I am loving the sunshine though…a good dose of vitamin D cheers up the senses immensely. As I wrote on Facebook/Instagram the other day, there's something about winter sunshine that is so very different from its summer counterpart...the light is softer, cool but slightly faded around the edges...a bit like your favourite old pair of jeans...and then slanting in at just the right angle to bathe winter flowers and foliage in a warm glow...so that you can almost feel the promise of spring just around the corner. I had been for a wander around the garden in between jobs and found that the light was accentuating certain parts of the garden beautifully…the first Hellebores, one an amazing single picotee with an exquisite ruffled centre, the blue Omphalodes, the deep violet of that silly Geranium which insists on flowering in the middle of winter…even the Euphorbia characias ssp. wulfenii seedling looked nice…up until now it has looked like the flowerheads will be a distinctly uninteresting colour akin to dirty dishwater.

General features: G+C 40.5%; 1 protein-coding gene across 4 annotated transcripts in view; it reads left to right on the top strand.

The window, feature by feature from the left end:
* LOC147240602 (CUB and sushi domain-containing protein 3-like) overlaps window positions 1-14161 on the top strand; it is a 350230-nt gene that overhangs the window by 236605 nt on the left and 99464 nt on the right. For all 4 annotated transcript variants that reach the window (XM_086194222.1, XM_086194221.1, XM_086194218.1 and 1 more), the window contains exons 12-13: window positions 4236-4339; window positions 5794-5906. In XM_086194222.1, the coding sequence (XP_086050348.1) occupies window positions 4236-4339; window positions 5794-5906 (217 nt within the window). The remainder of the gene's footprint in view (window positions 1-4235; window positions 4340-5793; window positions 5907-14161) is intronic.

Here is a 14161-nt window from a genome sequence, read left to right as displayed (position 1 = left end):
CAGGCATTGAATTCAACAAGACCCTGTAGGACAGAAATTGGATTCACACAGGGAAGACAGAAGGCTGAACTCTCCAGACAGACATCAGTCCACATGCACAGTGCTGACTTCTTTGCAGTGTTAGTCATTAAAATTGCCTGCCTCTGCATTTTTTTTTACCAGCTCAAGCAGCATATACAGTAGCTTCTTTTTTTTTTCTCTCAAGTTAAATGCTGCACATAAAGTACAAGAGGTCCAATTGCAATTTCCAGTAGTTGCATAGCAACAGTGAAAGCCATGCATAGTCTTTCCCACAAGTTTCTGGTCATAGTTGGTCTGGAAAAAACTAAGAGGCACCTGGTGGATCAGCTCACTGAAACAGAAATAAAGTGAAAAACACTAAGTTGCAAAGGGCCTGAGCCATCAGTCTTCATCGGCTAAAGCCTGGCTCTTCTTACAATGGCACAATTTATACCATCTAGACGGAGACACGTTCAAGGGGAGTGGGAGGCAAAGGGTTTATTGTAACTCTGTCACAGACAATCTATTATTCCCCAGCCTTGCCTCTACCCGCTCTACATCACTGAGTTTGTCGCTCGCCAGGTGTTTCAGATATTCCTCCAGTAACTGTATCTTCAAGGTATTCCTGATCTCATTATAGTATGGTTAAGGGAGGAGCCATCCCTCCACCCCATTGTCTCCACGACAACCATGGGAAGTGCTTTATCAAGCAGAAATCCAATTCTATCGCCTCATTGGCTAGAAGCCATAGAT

Today I’ve been out and admired the first flowers on Salvia univerticillata, which is making a wonderful job of sprawling in a nice mound next to one of those slightly variegated flax bushes in the garden. On its own the flax was on the ‘endangered’ list in my garden...it very nearly got the chop…but with the softly hairy bright green leaves of the Salvia next to it, it was spared…and now the Salvia is wending its way through the flax and it looks fabulous…I’m so glad I left it…and the birds get the benefit of the nectar from the flowers. Red is a colour that draws the eye in, creating a focal point or a 'pop' of colour in the garden...and if I had to have a favourite red Salvia then S. univerticillata would be it. The flowers are like gorgeous fuzzy red bumblebees...all soft and hairy and cute...born in whorls along the sprawling stems…the clusters of flowers held outwards, like a hand of chubby little fingers reaching out to say a warm hello. I must take some more cuttings now that it is well established again here, as it’s such a useful plant to have and unlike many Salvias does really well in light shade.